You made the oats very wet?

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hectacon

Senior Member
Hindi
You made the oats very wet?

What I mean to say that , the person making the oats put lot of milk into the mixture while cooking.

Now what adjective should I use, Oats very soft/wetly etc.
 
  • What type of dish are you referring to? Oatmeal/porridge?

    I would say "you made the oatmeal too runny".

    The same term can be used to describe eggs sunny side up. Some people like them runny, others like them well done.
    The term "watery" can also be used, especially when talking about soup.
     

    hectacon

    Senior Member
    Hindi
    What type of dish are you referring to? Oatmeal/porridge?

    I would say "you made the oatmeal too runny".

    The same term can be used to describe eggs sunny side up. Some people like them runny, others like them well done.
    The term "watery" can also be used, especially when talking about soup.









    I didn't know these dish is called porridge. I only thought I was eating oatmeal all this time.




    We have our own dish which is similar to this porridge. Now give me some 'word" which I can use anytime for any dish when the dish is too softy/watery for the liking's. I might like to use that word for noodles also.
     

    Myridon

    Senior Member
    English - US
    (Neither of those dishes looks like oatmeal. They're not even the right color. ;))
    Oatmeal can be too thin or watery if there is too much liquid in it.
    Noodles are not supposed to be a solid substance (each noodle is solid, but the noodles together aren't) and are often part of a soup so that can't possibly apply.
     

    hectacon

    Senior Member
    Hindi
    (Neither of those dishes looks like oatmeal. They're not even the right color. ;))
    Oatmeal can be too thin or watery if there is too much liquid in it.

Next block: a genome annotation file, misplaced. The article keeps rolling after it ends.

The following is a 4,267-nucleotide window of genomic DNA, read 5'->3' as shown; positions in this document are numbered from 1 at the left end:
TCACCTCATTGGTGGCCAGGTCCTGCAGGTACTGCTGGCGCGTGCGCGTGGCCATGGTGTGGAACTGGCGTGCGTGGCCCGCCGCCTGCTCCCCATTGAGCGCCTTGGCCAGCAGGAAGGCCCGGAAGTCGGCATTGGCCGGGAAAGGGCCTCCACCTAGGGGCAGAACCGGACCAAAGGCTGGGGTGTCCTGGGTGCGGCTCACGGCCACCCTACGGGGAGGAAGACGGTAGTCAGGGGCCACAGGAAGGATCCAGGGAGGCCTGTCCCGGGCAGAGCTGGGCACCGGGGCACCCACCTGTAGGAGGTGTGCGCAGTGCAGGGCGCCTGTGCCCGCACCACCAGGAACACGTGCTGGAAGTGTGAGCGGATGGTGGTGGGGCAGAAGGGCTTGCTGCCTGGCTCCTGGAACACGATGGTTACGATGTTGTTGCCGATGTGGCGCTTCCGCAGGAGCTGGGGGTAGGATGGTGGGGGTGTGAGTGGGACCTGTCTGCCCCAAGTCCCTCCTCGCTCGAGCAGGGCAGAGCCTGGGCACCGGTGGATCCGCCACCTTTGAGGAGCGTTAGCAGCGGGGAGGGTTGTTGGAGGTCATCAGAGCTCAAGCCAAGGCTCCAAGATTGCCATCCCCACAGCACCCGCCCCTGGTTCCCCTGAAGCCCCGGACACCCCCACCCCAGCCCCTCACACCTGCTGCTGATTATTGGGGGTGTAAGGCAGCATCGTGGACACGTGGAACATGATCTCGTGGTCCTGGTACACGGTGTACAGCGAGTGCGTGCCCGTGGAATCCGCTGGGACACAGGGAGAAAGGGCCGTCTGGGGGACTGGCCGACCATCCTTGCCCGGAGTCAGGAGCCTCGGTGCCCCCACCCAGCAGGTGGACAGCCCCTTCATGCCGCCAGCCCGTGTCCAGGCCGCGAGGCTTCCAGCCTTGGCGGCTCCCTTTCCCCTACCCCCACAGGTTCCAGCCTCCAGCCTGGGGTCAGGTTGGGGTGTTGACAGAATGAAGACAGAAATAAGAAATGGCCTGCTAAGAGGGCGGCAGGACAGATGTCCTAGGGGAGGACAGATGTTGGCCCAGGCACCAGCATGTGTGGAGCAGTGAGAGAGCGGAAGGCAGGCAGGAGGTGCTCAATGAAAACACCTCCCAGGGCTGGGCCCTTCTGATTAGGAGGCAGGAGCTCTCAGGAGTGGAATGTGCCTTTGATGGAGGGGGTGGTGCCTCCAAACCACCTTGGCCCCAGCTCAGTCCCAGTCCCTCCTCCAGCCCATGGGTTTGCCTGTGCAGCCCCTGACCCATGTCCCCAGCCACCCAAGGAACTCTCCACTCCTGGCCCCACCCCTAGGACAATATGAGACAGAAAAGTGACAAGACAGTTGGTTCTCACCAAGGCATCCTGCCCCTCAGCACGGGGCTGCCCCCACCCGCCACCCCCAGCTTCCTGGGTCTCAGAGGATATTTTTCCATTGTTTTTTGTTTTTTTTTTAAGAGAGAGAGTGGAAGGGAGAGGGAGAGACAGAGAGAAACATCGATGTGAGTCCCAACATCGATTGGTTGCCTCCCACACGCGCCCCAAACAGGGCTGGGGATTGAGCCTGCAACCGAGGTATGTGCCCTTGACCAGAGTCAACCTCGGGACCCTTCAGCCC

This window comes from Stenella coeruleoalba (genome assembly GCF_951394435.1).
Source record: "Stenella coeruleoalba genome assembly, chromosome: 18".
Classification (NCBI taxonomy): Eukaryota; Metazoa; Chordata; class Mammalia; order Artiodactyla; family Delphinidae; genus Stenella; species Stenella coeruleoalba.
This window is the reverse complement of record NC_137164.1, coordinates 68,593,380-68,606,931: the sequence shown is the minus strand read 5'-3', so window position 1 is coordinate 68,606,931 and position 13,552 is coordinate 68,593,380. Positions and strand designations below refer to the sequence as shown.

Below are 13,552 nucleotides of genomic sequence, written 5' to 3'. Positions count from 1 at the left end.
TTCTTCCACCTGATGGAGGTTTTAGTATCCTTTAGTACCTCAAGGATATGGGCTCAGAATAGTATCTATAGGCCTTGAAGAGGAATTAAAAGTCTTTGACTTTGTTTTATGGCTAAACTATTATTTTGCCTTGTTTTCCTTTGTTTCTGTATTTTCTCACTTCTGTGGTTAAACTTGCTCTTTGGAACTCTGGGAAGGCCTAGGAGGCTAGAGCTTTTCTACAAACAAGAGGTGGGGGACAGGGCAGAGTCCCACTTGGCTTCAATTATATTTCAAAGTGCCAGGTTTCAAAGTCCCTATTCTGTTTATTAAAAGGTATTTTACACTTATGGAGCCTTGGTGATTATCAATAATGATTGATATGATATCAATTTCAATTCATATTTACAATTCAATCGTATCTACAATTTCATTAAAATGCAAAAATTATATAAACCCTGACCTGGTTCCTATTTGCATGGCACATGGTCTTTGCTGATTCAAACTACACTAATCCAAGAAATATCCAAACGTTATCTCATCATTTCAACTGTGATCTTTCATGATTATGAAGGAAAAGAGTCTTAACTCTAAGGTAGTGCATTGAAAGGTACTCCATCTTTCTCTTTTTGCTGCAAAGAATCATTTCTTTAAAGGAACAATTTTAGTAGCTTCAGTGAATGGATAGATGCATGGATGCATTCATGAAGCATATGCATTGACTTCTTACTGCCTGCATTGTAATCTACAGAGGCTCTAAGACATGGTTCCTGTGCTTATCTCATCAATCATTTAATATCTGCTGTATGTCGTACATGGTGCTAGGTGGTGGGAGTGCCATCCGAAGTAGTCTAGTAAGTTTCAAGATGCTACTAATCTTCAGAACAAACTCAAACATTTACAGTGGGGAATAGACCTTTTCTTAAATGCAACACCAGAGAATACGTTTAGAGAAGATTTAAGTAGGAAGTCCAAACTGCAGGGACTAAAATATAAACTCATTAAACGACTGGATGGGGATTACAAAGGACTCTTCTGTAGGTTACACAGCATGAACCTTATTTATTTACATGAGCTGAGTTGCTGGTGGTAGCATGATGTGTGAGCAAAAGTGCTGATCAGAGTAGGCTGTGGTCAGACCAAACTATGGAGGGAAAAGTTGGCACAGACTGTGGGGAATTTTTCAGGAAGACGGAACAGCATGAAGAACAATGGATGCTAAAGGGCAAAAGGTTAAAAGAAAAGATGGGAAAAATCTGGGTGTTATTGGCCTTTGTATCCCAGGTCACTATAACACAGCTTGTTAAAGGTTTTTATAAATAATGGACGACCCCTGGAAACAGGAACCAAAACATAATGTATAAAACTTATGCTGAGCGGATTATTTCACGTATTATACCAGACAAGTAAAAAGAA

Noodles are not supposed to be a solid substance (each noodle is solid, but the noodles together aren't) and are often part of a soup so that can't possibly apply.
    <-----Off-topic comments and Hindi word removed by moderator (Florentia52)----->
    Can I say watery for my previous photos.:cool:
     
    Last edited by a moderator:

    Myridon

    Senior Member
    English - US
    Because the one below is called Kheer.:mad: . If You eat this one time , you will become addicted to it.:D .
    You perhaps don't know I from the land of CURRY.
    I know what kheer is. It's a pudding with rice and is not at all like oatmeal. Now we need to discuss the consistency of the pudding and quantity of the pudding.
    Is the pudding too thin or is there too much of it compared to the amount of rice.
     

    hectacon

    Senior Member
    Hindi
    I know what kheer is. It's a pudding with rice and is not at all like oatmeal. Now we need to discuss the consistency of the pudding and quantity of the pudding.
    Is the pudding too thin or is there too much of it compared to the amount of rice.


    just like this or may be slightly thinner than this. If it is much more thinner than this?
     

    RedwoodGrove

    Senior Member
    English, USA
    There are many fine Indian establishments in the Bay Area, but oatmeal has not been one of the things I've encountered in Indian cuisine. In my experience with oatmeal, we'd say "watery" or "too much liquid". "Runny" also works.
     

    Truffula

    Senior Member
    English - USA
    I would recommend "thin" as Myridon suggested - that is the term that seems most widely and generally applicable to me. Opposite that, the pudding or oatmeal can be thick.

    But "thin" does not work with noodles. If you need a word that works with pudding and oatmeal and porridge in general and also noodles, "watery" is your best choice. Because noodles that weren't drained well might be watery and so might oatmeal or pudding. But "thin" is better if you are leaving out the noodles, because someone might take "watery" too literally and not quite understand if you said oatmeal or pudding that had too much milk was "watery" (since it might have no water added at all).

    In summary, "watery" can be used with anything that has too much water, and sometimes with anything that has too much liquid. And "thin" can be used with anything that's supposed to thicken and solidify from a liquid, such as pudding, gravy, sauce, thick soup, oatmeal, grits, polenta, risotto, etc.
     
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